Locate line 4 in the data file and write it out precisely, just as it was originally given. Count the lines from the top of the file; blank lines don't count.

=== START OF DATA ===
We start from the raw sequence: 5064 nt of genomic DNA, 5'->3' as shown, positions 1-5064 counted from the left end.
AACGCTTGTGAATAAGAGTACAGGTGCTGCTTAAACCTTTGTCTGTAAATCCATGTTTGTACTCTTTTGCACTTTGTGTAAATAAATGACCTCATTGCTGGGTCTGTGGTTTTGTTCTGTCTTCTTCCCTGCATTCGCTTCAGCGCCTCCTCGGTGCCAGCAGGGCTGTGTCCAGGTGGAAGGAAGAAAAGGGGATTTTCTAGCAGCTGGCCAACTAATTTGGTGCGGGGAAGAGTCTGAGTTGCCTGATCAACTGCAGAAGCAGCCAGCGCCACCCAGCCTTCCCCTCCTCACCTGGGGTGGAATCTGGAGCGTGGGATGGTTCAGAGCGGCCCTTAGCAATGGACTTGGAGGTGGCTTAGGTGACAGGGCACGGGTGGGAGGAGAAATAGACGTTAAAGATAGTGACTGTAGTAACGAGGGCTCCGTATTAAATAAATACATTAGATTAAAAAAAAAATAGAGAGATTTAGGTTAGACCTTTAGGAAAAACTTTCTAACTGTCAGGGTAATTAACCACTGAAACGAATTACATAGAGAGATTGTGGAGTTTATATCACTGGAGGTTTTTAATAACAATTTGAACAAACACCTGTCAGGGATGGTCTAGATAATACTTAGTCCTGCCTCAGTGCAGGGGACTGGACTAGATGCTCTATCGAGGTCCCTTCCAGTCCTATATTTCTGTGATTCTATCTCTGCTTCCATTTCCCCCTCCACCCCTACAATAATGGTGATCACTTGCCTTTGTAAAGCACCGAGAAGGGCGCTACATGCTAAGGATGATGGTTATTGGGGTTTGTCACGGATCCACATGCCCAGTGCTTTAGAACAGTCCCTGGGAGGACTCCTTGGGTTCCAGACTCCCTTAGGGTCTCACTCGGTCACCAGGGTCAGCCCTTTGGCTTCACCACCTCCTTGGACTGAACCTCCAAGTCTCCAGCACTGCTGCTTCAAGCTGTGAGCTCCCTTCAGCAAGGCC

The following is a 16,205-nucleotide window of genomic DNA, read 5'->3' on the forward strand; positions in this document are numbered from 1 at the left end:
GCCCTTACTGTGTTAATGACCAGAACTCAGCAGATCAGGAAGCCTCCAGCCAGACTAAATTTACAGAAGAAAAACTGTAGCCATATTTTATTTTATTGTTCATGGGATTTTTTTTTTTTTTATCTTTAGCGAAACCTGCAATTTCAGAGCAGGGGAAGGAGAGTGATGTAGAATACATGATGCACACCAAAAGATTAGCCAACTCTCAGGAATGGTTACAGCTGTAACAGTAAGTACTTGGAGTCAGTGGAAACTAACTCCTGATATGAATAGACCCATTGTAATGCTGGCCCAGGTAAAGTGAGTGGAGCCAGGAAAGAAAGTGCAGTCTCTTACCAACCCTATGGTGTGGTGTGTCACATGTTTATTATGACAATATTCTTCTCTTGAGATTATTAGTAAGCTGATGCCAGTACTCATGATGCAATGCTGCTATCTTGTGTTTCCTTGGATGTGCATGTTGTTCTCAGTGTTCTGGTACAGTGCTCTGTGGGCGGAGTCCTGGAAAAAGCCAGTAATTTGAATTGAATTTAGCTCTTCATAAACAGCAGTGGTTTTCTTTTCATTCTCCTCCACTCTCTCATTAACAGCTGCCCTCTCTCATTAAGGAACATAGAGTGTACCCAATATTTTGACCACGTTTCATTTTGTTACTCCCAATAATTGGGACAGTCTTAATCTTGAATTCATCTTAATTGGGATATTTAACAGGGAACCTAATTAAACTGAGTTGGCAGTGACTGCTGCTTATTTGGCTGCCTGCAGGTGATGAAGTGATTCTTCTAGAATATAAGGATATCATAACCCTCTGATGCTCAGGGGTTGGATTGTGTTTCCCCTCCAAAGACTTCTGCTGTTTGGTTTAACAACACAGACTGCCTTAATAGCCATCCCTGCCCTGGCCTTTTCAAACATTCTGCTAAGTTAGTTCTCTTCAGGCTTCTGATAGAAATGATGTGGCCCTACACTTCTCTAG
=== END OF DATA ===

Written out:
GCCCTTACTGTGTTAATGACCAGAACTCAGCAGATCAGGAAGCCTCCAGCCAGACTAAATTTACAGAAGAAAAACTGTAGCCATATTTTATTTTATTGTTCATGGGATTTTTTTTTTTTTTATCTTTAGCGAAACCTGCAATTTCAGAGCAGGGGAAGGAGAGTGATGTAGAATACATGATGCACACCAAAAGATTAGCCAACTCTCAGGAATGGTTACAGCTGTAACAGTAAGTACTTGGAGTCAGTGGAAACTAACTCCTGATATGAATAGACCCATTGTAATGCTGGCCCAGGTAAAGTGAGTGGAGCCAGGAAAGAAAGTGCAGTCTCTTACCAACCCTATGGTGTGGTGTGTCACATGTTTATTATGACAATATTCTTCTCTTGAGATTATTAGTAAGCTGATGCCAGTACTCATGATGCAATGCTGCTATCTTGTGTTTCCTTGGATGTGCATGTTGTTCTCAGTGTTCTGGTACAGTGCTCTGTGGGCGGAGTCCTGGAAAAAGCCAGTAATTTGAATTGAATTTAGCTCTTCATAAACAGCAGTGGTTTTCTTTTCATTCTCCTCCACTCTCTCATTAACAGCTGCCCTCTCTCATTAAGGAACATAGAGTGTACCCAATATTTTGACCACGTTTCATTTTGTTACTCCCAATAATTGGGACAGTCTTAATCTTGAATTCATCTTAATTGGGATATTTAACAGGGAACCTAATTAAACTGAGTTGGCAGTGACTGCTGCTTATTTGGCTGCCTGCAGGTGATGAAGTGATTCTTCTAGAATATAAGGATATCATAACCCTCTGATGCTCAGGGGTTGGATTGTGTTTCCCCTCCAAAGACTTCTGCTGTTTGGTTTAACAACACAGACTGCCTTAATAGCCATCCCTGCCCTGGCCTTTTCAAACATTCTGCTAAGTTAGTTCTCTTCAGGCTTCTGATAGAAATGATGTGGCCCTACACTTCTCTAG